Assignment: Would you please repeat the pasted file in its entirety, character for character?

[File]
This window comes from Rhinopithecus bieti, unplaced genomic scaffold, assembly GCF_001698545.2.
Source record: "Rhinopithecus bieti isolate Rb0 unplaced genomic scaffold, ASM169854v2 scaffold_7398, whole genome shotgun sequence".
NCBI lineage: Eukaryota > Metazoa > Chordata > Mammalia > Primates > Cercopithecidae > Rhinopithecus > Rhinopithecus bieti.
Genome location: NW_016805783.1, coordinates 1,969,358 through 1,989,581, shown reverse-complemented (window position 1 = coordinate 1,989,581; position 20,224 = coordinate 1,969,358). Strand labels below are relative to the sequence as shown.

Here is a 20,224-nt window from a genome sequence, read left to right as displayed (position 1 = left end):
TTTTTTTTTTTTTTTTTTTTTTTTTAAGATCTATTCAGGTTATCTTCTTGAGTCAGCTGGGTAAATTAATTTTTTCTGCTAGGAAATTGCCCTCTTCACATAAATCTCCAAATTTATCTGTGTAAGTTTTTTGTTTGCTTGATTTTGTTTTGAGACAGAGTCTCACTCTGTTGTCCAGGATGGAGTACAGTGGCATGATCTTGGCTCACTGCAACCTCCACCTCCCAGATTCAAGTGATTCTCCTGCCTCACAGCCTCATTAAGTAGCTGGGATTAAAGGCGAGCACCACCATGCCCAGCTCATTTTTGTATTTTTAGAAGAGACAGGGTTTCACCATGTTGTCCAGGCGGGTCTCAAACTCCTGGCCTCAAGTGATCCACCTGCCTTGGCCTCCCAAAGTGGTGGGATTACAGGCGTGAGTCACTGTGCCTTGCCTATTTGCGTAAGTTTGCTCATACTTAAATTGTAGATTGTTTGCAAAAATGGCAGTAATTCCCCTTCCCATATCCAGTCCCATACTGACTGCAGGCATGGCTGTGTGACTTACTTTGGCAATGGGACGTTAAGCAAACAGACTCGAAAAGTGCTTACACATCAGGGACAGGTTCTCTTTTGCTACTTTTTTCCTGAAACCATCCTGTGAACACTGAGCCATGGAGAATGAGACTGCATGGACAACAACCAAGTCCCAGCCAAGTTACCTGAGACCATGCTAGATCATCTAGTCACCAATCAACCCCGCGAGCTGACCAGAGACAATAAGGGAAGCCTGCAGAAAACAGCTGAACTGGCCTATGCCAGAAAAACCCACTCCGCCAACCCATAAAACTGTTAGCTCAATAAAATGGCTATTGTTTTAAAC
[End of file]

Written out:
This window comes from Rhinopithecus bieti, unplaced genomic scaffold, assembly GCF_001698545.2.
Source record: "Rhinopithecus bieti isolate Rb0 unplaced genomic scaffold, ASM169854v2 scaffold_7398, whole genome shotgun sequence".
NCBI lineage: Eukaryota > Metazoa > Chordata > Mammalia > Primates > Cercopithecidae > Rhinopithecus > Rhinopithecus bieti.
Genome location: NW_016805783.1, coordinates 1,969,358 through 1,989,581, shown reverse-complemented (window position 1 = coordinate 1,989,581; position 20,224 = coordinate 1,969,358). Strand labels below are relative to the sequence as shown.

Here is a 20,224-nt window from a genome sequence, read left to right as displayed (position 1 = left end):
TTTTTTTTTTTTTTTTTTTTTTTTTAAGATCTATTCAGGTTATCTTCTTGAGTCAGCTGGGTAAATTAATTTTTTCTGCTAGGAAATTGCCCTCTTCACATAAATCTCCAAATTTATCTGTGTAAGTTTTTTGTTTGCTTGATTTTGTTTTGAGACAGAGTCTCACTCTGTTGTCCAGGATGGAGTACAGTGGCATGATCTTGGCTCACTGCAACCTCCACCTCCCAGATTCAAGTGATTCTCCTGCCTCACAGCCTCATTAAGTAGCTGGGATTAAAGGCGAGCACCACCATGCCCAGCTCATTTTTGTATTTTTAGAAGAGACAGGGTTTCACCATGTTGTCCAGGCGGGTCTCAAACTCCTGGCCTCAAGTGATCCACCTGCCTTGGCCTCCCAAAGTGGTGGGATTACAGGCGTGAGTCACTGTGCCTTGCCTATTTGCGTAAGTTTGCTCATACTTAAATTGTAGATTGTTTGCAAAAATGGCAGTAATTCCCCTTCCCATATCCAGTCCCATACTGACTGCAGGCATGGCTGTGTGACTTACTTTGGCAATGGGACGTTAAGCAAACAGACTCGAAAAGTGCTTACACATCAGGGACAGGTTCTCTTTTGCTACTTTTTTCCTGAAACCATCCTGTGAACACTGAGCCATGGAGAATGAGACTGCATGGACAACAACCAAGTCCCAGCCAAGTTACCTGAGACCATGCTAGATCATCTAGTCACCAATCAACCCCGCGAGCTGACCAGAGACAATAAGGGAAGCCTGCAGAAAACAGCTGAACTGGCCTATGCCAGAAAAACCCACTCCGCCAACCCATAAAACTGTTAGCTCAATAAAATGGCTATTGTTTTAAAC